You can also sign the International call for the Organization of a Permanent Peoples’ Tribunal (TPP) on the violation of the human rights of migrant and refugee people and their impunity. It includes the objectives and process of the court.
Click here to register your signature

Call for contributions

All migrant and refugee organizations are invited to contribute to the TPP by filing, if possible by November 30, 2017, testimonials and expert reports following the following methodology:

1. Refer your input to the collective working document by following this link; (The format of the collaborative document is simplified to facilitate the exchanges).

2. Send a description of the testimony (4000 characters maximum) to the following address: tpp-paris@riseup.netbefore November 30.

Next steps:

  • November 30, 2017: Desired date of receipt of testimonials and expert reports;
  • December 12 2017: Press Conference on the occasion of World Migrants Day;
  • January 4 and 5, 2018: Public TPP hearing at CICP, 21 ter rue Voltaire in Paris;
  • January 7, 2018: The conclusions of the TPP will be read at the plenary session of the Moussem festival of immigration and Tricontinentale (presented as an attachment) at the village hall of Gennevilliers, 167 avenue Gabriel Péri, 92230 , Gennevilliers.

Preparation of the Paris session of the Permanent Tribunal of Peoples

Gustave Massiah CEDETIM (Center for Studies and Initiatives of International Solidarity)
Braulio Moro FAL (France Latin America)
Justine Festjens, Elise De Menech (France Latin America)

Secretariat of the Paris TPP: tpp-paris@riseup.net

Co-convenors Hearing Paris

We, migrant and refugee and of solidarity and human rights organizations, calls for a Permanent Peoples Tribunal (PPT) PPT Session On the Violations with Impunity of the Human Rights of Migrant and Refugee Peoples in France:

Panel of Judges

Panel of the Judges

Bridget Anderson (UK)

Bridget Anderson is Professor of Migration and Citizenship and Research Director at COMPAS. She has a DPhil in Sociology and previous training in Philisophy and Modern Languages. She has explored the tension between labour market flexibilities and citizenship rights, and pioneered an understanding of the functions of immigration in key labour market sectors. She is the author of Us and Them? The Dangerous Politics of Immigration Controls (Oxford University Press, 2013) and Doing the Dirty Work? The Global Politics of Domestic Labour (Zed Books, 2000). She coedited Who Needs Migrant Workers? Labour Shortages, Immigration and Public Policy with Martin Ruhs (Oxford University Press, 2010 and 2012), The Social, Political and Historical Contours of Deportation with Matthew Gibney and Emanuela Paoletti (Springer, 2013), and Migration and Care Labour: Theory, Policy and Politics with Isabel Shutes (Palgrave Macmillan, 2014). Bridget Anderson has worked closely with migrants’ organisations, trades unions and legal practitioners at local, national and international level.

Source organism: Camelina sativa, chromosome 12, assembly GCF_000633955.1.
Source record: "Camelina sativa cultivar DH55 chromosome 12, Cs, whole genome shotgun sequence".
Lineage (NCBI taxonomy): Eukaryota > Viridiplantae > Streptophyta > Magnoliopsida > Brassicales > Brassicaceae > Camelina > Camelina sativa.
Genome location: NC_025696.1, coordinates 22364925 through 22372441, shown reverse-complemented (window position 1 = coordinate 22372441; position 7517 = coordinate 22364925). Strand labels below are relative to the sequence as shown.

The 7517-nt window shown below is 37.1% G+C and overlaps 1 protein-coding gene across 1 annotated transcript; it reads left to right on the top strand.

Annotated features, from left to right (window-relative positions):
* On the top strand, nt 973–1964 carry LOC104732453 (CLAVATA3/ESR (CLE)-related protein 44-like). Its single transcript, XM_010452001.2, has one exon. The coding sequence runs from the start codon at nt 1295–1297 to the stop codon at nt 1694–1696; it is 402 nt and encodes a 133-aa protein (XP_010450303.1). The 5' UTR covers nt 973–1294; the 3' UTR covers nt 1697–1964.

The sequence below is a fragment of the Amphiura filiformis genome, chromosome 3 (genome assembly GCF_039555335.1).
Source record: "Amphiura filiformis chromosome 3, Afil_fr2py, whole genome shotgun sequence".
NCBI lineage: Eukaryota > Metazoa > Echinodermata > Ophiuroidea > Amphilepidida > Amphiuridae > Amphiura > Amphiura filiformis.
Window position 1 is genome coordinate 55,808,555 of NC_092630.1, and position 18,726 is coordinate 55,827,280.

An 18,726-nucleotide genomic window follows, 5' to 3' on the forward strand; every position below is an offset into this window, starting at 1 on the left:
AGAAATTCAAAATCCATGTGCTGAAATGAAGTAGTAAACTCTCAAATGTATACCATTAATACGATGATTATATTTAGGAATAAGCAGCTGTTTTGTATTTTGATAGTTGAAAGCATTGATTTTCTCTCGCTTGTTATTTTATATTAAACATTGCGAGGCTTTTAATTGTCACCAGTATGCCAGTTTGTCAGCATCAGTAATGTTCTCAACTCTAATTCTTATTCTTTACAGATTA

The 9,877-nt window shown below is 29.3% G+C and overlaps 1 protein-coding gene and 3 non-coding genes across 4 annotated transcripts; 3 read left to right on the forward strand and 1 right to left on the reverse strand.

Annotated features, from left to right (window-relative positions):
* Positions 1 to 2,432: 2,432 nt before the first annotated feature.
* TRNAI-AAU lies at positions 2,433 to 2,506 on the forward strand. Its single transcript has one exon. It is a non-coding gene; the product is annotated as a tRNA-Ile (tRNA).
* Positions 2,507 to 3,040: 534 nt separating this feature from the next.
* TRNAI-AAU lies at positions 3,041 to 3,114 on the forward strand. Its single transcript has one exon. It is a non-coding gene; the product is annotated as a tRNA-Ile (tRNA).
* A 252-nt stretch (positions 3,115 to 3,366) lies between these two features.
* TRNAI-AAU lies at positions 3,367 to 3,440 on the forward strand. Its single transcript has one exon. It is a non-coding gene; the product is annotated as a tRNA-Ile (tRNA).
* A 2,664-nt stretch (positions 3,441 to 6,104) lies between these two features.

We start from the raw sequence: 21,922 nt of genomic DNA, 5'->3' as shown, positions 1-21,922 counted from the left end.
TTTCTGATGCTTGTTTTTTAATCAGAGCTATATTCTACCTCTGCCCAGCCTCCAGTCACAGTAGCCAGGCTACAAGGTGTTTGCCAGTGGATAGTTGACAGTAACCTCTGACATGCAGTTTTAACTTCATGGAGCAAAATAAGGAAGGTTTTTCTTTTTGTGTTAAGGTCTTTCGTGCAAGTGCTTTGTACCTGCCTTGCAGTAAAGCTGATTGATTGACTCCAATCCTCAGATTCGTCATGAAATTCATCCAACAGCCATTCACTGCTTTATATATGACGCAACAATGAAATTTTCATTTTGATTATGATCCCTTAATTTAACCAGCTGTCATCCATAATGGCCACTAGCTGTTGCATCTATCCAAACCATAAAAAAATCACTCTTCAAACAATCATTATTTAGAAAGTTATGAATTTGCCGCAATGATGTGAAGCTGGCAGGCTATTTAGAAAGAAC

Jennifer Susan Chiriga (Zimbabwe)

A national of Zimbabwe, Jennifer Chiriga has has over 30 years of accumulated work experience spread across government and the development arena. She has executive management experience and has worked extensively on civil society capacity-building strategies. Ms Chiriga has a broad spread of international experience. She was a fellow of the Africa–Asia Transitional Justice Fellowship Programme, an internationally recognised programme run jointly by the Institute for Justice and Reconciliation (IJR) in South Africa and the International Centre for Transitional Justice (ICTJ). She joined the African Union Commission in 2010 as a Program Expert in the Strategic Planning Department, and from June 2014 was appointed Deputy Chief of Staff in the Bureau of the Chairperson, later becoming Chief of Staff (April 2015 until March 2017), a leadership role focused on facilitating inter-departmental and inter-agency relationships, as well as being the focal point in coordinating interaction with AU Member States as well as the international community. Currently Advisor on Partnerships, to the CEO of NEPAD Agency in Johannesburg, South Africa.

Leticia Gutiérrez Valderrama (Mexico)

She is a missionary and human rights defender for migrants and refugees, winner of the National Prize for Human Rights, Sergio Mendez Arceo in 2017. She is currently Director of SMR, Scalabrinians: mission with Migrants and Refugees. She was Executive Secretary of Pastoral of Human Mobility at the Mexican Episcopal Conference 2007-2013. Her work began with women in the field of labor protection. Today, in conjunction with the Scalabrinian Mission for Migrants and Refugees SMR, she accompanies migrants and their human rights defenders, who for their solidarity with this vulnerable group have suffered different attacks. She holds a degree in International Commerce from the University of Guadalajara and in Social Philosophy with a specialization in Human Mobility from the Universidad Pontificia Urbaniana in Rome, Italy.

Carlos Martín Beristáin (Spain)

A medical doctor and holder of a doctorate in social psychology, he teaches on the European Masters in International Humanitarian Aid. He coordinated the Guatemala. Nunca Más report and has advised truth commissions in Peru, Paraguay and Ecuador. He has worked as a mental health adviser for International Peace Brigades in El Salvador, Guatemala and Colombia. For 25 years he has worked with victims of violence and war in various countries in conflict, with human rights groups and displaced and refugee communities, torture survivors and the relatives of the disappeared. He was the medical and psychosocial assessment expert in six cases before the InterAmerican Court of Human Rights. In various cases he was a consultant to the International Criminal Court on working with victims. He is the author of many books on psychosocial work and care for the victims of human rights violations.